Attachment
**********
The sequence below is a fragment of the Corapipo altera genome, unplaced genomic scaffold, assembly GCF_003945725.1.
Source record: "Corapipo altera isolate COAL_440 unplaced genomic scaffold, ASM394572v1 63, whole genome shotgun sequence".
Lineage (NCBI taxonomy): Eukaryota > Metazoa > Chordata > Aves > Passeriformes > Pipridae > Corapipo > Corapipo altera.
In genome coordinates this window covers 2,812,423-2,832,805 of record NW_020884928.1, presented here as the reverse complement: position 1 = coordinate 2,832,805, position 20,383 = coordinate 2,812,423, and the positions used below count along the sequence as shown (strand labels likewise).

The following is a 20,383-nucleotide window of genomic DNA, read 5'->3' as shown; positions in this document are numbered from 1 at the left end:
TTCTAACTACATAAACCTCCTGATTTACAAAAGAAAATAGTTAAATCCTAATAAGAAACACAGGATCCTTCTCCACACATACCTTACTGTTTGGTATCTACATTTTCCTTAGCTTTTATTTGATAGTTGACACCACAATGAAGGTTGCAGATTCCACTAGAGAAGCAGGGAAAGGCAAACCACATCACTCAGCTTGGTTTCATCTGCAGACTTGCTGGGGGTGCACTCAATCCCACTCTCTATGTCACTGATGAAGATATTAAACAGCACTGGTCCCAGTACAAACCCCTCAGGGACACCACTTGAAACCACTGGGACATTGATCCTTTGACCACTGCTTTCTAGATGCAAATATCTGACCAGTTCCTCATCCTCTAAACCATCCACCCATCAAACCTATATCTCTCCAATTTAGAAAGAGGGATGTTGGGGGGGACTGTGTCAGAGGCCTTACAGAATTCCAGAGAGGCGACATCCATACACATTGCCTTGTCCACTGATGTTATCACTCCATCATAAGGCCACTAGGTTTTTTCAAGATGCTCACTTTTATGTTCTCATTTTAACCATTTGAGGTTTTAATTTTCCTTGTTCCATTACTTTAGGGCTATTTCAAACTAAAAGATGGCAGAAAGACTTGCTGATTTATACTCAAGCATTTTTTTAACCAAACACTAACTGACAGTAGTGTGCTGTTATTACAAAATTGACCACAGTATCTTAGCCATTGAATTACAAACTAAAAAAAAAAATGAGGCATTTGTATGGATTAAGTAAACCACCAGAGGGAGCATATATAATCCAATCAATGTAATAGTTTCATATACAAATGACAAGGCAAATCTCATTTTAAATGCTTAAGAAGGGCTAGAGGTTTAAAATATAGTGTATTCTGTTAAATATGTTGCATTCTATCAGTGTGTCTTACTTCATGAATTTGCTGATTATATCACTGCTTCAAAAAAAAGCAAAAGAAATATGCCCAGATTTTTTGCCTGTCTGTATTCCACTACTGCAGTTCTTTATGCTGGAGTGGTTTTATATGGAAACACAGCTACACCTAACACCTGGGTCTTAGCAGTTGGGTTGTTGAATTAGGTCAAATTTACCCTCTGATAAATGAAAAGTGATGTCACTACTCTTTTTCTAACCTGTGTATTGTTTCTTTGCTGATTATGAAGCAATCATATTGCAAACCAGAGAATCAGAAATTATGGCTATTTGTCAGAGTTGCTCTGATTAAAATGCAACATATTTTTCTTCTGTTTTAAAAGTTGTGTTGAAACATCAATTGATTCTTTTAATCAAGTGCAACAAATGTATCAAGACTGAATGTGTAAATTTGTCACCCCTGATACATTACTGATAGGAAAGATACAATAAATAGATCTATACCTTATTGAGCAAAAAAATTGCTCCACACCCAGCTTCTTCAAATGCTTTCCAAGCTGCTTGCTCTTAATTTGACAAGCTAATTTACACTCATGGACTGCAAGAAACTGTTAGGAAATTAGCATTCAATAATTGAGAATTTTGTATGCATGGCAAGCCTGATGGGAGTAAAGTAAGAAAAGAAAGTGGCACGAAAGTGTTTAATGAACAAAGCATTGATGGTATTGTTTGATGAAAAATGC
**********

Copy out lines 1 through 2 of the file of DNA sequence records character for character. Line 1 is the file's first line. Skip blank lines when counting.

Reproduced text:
The sequence below is a fragment of the Corapipo altera genome, unplaced genomic scaffold, assembly GCF_003945725.1.
Source record: "Corapipo altera isolate COAL_440 unplaced genomic scaffold, ASM394572v1 63, whole genome shotgun sequence".